Boffins develop ‘jigsaw puzzle’ software encryption
A team of US computer scientists say they have have developed a method of encrypting software to effectively prevent any attempt at deciphering the programming code.
Scientists from UCLA, University of Texas and IBM Research designed a system that allows software to work as intended even while the underlying code is encrypted.
According to the researchers, this is the first time that true software obfuscation has been achieved.
Existing software obfuscation methods take hackers skilled in reverse engineering only a few days to overcome, but the scientists say the new technique would take hundreds of years to decrypt using today’s computers.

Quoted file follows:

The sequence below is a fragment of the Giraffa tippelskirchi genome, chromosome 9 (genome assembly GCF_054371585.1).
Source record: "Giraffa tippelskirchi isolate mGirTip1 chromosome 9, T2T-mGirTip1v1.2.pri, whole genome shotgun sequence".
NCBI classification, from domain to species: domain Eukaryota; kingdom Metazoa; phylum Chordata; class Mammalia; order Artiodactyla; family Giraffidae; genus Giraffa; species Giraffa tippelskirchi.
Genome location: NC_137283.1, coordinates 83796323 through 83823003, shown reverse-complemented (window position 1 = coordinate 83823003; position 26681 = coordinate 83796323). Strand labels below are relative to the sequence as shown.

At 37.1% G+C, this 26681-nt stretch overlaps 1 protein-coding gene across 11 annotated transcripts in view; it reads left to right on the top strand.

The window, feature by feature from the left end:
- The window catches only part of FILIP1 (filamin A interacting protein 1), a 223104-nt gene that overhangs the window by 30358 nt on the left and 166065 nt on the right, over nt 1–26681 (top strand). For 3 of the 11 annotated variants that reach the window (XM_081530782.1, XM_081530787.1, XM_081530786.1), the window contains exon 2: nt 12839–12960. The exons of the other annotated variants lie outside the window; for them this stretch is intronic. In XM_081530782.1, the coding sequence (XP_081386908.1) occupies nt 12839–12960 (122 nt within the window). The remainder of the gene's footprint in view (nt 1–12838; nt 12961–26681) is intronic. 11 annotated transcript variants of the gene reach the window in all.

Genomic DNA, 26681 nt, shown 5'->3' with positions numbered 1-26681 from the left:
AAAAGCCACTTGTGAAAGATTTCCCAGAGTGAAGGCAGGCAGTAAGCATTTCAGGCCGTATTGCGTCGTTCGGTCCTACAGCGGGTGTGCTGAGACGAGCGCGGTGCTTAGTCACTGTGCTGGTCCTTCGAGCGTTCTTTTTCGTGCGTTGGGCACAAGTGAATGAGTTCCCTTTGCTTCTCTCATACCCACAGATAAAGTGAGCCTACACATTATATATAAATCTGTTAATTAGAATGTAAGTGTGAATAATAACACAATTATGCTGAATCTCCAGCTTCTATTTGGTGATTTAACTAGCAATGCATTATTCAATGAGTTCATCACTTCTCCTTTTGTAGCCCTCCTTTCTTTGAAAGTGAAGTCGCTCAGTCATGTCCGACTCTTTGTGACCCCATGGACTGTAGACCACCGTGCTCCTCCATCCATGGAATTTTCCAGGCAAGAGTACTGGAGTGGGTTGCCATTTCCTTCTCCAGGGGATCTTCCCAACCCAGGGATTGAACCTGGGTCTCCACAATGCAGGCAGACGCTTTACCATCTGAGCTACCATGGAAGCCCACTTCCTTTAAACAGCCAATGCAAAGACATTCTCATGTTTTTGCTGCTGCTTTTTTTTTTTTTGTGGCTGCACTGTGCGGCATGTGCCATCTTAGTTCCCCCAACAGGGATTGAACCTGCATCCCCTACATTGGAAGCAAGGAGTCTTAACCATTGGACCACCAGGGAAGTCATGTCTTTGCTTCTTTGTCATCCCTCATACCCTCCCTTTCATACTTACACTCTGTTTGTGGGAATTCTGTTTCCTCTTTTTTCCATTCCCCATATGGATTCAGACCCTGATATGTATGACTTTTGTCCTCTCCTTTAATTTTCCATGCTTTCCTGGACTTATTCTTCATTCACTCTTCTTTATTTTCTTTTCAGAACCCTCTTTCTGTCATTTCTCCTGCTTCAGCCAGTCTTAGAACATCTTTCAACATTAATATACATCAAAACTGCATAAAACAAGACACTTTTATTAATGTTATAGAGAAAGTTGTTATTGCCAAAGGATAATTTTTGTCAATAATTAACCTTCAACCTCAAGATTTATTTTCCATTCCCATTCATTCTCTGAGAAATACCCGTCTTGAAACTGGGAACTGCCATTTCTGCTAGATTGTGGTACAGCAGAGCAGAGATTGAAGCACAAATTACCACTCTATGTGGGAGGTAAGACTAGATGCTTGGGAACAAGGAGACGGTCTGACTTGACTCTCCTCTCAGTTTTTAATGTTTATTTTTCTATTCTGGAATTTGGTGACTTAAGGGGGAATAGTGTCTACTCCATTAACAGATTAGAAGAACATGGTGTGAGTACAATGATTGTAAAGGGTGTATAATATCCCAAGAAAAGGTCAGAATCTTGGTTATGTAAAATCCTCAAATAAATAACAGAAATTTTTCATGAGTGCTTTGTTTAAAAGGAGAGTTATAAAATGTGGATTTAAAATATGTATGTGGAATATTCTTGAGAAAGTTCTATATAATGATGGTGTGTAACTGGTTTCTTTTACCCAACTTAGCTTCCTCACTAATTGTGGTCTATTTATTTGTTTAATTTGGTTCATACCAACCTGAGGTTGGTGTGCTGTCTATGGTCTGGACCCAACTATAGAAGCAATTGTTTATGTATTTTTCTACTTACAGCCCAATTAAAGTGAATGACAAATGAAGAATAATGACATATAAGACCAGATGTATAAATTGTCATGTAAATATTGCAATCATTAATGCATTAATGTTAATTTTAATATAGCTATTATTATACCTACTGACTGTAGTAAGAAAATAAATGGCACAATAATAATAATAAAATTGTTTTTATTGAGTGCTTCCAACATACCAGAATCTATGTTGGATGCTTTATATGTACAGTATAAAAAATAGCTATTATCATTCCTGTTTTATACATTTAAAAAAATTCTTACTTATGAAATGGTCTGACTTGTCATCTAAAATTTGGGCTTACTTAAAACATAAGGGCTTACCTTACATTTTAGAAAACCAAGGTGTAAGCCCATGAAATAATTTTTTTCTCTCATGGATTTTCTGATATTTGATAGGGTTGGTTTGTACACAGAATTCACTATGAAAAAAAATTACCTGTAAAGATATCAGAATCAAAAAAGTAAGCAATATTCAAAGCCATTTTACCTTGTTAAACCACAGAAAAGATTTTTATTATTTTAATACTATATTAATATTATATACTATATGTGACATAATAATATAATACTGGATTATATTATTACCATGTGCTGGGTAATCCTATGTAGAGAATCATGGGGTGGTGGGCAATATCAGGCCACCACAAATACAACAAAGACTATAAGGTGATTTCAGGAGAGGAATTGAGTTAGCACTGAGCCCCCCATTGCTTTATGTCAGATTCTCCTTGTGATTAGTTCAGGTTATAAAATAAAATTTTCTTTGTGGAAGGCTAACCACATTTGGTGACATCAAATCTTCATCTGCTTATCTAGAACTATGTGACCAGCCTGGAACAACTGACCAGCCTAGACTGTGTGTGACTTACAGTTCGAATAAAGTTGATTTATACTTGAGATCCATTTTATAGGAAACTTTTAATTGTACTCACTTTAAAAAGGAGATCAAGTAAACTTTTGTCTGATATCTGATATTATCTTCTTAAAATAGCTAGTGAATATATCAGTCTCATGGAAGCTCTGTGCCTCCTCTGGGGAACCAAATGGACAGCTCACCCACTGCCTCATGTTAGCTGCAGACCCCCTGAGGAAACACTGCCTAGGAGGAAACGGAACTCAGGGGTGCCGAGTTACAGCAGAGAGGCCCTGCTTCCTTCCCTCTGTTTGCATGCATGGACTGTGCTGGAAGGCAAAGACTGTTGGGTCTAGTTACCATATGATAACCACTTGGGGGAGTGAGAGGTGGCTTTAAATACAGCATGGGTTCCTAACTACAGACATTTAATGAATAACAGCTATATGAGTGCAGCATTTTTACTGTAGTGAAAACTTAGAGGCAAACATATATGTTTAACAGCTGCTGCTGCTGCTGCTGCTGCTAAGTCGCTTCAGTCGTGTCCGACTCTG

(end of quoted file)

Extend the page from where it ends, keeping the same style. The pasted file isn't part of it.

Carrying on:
Lead researcher Amit Sahai, a computer science professor at UCLA, said the obfuscation method involves turning software code into “a kind of mathematical jigsaw puzzle”. It outputs a complicated sequence of numbers that can only be combined in very specific ways.
“You can inspect everything, you can turn it upside down, you can look at it from different angles and you still won’t have any idea what it’s doing. The only thing you can do with it is put it together the way that it was meant to interlock. If you tried to do anything else - like if you tried to bash this piece and put it in some other way - you’d just end up with garbage.”
The method can also be applied to patches, so that software companies can hide the vulnerability that a patch is designed to address.
Sahai said the new technique could also lead to new breakthroughs in functional encryption, which involves sending an encrypted function, rather than an encrypted message.
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